Have you ever had currywurst? You can find it at the Christkindlmarkt in Daley Plaza around the holidays; we've also seen it in at least one Polish restaurant on the northwest side, and you can buy curry-flavored brats at Paulina Meat Market. But it's certainly rare in these parts compared to Europe. Why is that? Food Detective David Hammond explores this question fresh from a currywurst-filled trip to Berlin and finds a fascinating story. We would have guessed that it came with immigration from spicier places, the way doner kebab came with Turkish guest workers (or chicken tikka came with Pakistanis to England), but in fact the answer is right out of a Fassbinder film from the 1980s. In the rubble of WWII, a woman named Herta Heuwer (played, in our imaginary movie, by Hanna Schygulla) trades booze to Allied soldiers for curry powder, and starts serving curry-sausages to the local red-light-district denizens (Barbara Sukowa, Ivan Desny).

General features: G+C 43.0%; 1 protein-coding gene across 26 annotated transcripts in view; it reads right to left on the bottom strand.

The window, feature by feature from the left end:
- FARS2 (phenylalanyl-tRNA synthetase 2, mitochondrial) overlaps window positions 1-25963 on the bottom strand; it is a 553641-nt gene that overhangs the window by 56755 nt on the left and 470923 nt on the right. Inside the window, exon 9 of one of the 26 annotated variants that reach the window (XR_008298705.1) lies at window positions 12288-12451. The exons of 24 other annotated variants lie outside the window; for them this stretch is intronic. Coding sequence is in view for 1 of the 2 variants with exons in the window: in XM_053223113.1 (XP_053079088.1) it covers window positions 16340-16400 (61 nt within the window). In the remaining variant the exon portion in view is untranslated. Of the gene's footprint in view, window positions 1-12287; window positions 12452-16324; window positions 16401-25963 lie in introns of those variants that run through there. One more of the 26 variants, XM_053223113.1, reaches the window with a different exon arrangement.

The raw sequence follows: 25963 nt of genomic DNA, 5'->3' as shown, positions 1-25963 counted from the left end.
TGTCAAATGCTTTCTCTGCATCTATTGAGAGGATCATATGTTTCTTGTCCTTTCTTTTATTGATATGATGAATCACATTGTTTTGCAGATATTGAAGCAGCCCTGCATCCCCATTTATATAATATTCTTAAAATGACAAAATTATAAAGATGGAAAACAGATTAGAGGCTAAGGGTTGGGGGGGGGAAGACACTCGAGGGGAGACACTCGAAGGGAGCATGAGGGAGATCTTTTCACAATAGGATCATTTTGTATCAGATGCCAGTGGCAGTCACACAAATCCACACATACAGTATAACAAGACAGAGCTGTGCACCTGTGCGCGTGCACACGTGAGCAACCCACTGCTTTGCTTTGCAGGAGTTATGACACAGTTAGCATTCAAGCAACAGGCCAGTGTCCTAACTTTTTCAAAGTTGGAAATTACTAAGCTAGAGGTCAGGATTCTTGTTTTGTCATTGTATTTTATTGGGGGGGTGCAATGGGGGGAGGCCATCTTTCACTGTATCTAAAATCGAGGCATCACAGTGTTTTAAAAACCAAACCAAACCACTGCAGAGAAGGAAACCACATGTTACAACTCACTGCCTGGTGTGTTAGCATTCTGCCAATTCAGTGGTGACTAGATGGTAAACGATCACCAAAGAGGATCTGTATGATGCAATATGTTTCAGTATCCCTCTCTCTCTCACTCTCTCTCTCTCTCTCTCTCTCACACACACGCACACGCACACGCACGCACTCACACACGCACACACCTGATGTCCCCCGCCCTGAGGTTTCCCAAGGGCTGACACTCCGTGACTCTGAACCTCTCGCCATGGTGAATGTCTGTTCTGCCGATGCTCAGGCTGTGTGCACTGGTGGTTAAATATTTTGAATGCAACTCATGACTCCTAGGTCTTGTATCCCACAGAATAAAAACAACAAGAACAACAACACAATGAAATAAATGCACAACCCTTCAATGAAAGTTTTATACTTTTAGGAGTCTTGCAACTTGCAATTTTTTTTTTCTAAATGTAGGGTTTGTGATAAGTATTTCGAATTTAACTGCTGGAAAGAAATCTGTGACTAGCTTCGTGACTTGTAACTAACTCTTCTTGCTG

From there it becomes a national treasure, with this fascinating detail:
Sausage casings were in short supply in the Soviet-controlled side of the city, and [Currywurst Museum director Brigid] Breloh explains that “If you grew up in East Berlin, you like sausage without skin; if you grew up in West Berlin, you want sausage with skin. In the reunited Berlin, you have the choice.”
Remember that the next time you go to a place that sells skinless hot dogs. A sausage without skin is Communist; a sausage with skin represents freedom. [Sun-Times]